The Hairless Heart Herald - The Best Of Progressive Rock
Home Up





Touchstone - Curious Angel

Touchstone - Curious AngelIt is always a pleasure, personally speaking, to find a new band emerging on the UK prog scene and Touchstone are such a band.  Consisting of Rob Cottingham (keys, vocals), Adam J Hodgson (guitars, backing vocals), Jona Sutch (bass, backing vocals) and Simon Cook (drums), the band was formed around 2003/4 and they have previously released two EPCDs.

The band may be new but the personnel have served their time with various other projects over the last few years, and bring those influences to bear in Touchstone.  They have already embarked on a number of gigs around the Home Counties and a little farther afield.

Their latest EPCD, Curious Angel, is a 26 minute four track voyage into the band's talents. They list numerous influences (see the band website, link below) but I can hear one or two styles within their music that they haven't mentioned.

The title track has an upbeat endearing quality, initially having a hint of a wistful Genesis leading to a heavier ELO type of 'thump'.  However, Rob's vocals strike me as being very similar to early Sabbath's Ozzy Osbourne, with backing vocals in a Spock's Beard style.  It is a step ahead of early IQ and Galahad type of prog in that the music flows comfortably from start to finish and sounds like one song rather than a number of good ideas strung together.

See The Light could almost be a Jadis song, the guitar and keyboard styles coming very close to that of Messrs Chandler and Orford.  Strong instrumentals and good vocals again though the latter are possibly a little too strong in the mix.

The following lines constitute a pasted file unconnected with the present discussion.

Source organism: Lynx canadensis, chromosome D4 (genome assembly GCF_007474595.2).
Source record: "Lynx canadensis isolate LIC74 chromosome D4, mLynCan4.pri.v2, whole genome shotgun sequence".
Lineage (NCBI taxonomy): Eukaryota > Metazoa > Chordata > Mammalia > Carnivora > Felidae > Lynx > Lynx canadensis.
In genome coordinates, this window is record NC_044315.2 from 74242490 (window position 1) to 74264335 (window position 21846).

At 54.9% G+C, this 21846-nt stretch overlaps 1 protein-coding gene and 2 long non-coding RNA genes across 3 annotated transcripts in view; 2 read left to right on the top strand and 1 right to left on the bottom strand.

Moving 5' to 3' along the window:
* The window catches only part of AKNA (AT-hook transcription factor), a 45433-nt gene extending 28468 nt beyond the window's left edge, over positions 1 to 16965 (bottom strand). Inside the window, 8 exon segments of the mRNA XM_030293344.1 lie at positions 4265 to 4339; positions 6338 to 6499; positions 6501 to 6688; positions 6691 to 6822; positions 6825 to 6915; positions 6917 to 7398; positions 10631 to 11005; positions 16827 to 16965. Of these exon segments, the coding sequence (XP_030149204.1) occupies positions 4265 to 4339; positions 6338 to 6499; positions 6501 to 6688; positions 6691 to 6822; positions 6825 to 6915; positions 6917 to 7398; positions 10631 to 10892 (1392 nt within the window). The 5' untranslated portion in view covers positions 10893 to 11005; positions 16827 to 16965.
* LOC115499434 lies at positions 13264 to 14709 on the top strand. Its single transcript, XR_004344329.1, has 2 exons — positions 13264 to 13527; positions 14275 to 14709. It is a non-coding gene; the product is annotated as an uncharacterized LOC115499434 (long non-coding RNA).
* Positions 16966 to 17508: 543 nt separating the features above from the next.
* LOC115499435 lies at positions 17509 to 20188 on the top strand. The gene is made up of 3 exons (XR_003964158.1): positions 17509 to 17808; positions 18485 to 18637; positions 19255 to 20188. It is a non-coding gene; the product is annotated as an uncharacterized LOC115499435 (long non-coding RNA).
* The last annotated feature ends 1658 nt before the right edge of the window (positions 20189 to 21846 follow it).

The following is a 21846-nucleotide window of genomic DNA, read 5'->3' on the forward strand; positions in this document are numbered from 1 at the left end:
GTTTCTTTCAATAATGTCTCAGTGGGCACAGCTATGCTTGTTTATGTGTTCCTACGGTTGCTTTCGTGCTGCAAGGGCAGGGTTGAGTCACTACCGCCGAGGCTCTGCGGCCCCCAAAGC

Being Hannah is just the sort of song I like to listen to when driving (car, not golf) with great vocal arrangements, delicate but purposeful verses and powerful verging on heavy metal choruses, the latter of which, again, has  a Black Sabbath sort of feel but perhaps I'm letting the vocals influence me too much.

Final track, Special, ignoring the prog arrangements for a minute, has an aura of an Alan Price (of The Animals fame) song (and also ignoring the short Lionel Ritchie 'Hello' reference)  and features some awesome guitar work from Adam.

That all said, Touchstone have something new and individual to offer and I can certainly see the band making a name for themselves on the prog circuit within a year or two if this disc is anything to go by.

Jem Jedrzejewski



ŠThe Hairless Heart Herald 2001-2009. Reproduction in any means or form of material published on this site is strictly forbidden without the express permission of the editor.